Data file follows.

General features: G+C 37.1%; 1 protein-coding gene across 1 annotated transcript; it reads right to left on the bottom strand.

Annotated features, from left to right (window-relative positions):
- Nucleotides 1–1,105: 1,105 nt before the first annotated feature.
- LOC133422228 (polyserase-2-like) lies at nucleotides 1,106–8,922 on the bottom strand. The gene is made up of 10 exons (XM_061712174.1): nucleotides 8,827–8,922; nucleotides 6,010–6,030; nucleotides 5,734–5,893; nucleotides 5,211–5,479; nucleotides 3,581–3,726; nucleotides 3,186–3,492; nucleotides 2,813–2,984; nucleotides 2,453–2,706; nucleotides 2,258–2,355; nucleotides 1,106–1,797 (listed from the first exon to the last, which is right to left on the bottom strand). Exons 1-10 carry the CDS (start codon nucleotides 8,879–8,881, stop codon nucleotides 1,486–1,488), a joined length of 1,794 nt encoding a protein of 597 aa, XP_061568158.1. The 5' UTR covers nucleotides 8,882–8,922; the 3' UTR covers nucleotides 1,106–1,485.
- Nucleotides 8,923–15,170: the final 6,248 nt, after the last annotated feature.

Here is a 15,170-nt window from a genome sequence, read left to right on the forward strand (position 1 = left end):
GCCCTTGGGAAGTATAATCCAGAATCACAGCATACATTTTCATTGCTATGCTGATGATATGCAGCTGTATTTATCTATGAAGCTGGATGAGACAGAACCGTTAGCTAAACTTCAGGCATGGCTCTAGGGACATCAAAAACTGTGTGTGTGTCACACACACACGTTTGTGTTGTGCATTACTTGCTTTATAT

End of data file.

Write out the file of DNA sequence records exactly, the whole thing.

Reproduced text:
General features: G+C 37.1%; 1 protein-coding gene across 1 annotated transcript; it reads right to left on the bottom strand.

Annotated features, from left to right (window-relative positions):
- Nucleotides 1–1,105: 1,105 nt before the first annotated feature.
- LOC133422228 (polyserase-2-like) lies at nucleotides 1,106–8,922 on the bottom strand. The gene is made up of 10 exons (XM_061712174.1): nucleotides 8,827–8,922; nucleotides 6,010–6,030; nucleotides 5,734–5,893; nucleotides 5,211–5,479; nucleotides 3,581–3,726; nucleotides 3,186–3,492; nucleotides 2,813–2,984; nucleotides 2,453–2,706; nucleotides 2,258–2,355; nucleotides 1,106–1,797 (listed from the first exon to the last, which is right to left on the bottom strand). Exons 1-10 carry the CDS (start codon nucleotides 8,879–8,881, stop codon nucleotides 1,486–1,488), a joined length of 1,794 nt encoding a protein of 597 aa, XP_061568158.1. The 5' UTR covers nucleotides 8,882–8,922; the 3' UTR covers nucleotides 1,106–1,485.
- Nucleotides 8,923–15,170: the final 6,248 nt, after the last annotated feature.

Here is a 15,170-nt window from a genome sequence, read left to right on the forward strand (position 1 = left end):
GCCCTTGGGAAGTATAATCCAGAATCACAGCATACATTTTCATTGCTATGCTGATGATATGCAGCTGTATTTATCTATGAAGCTGGATGAGACAGAACCGTTAGCTAAACTTCAGGCATGGCTCTAGGGACATCAAAAACTGTGTGTGTGTCACACACACACGTTTGTGTTGTGCATTACTTGCTTTATAT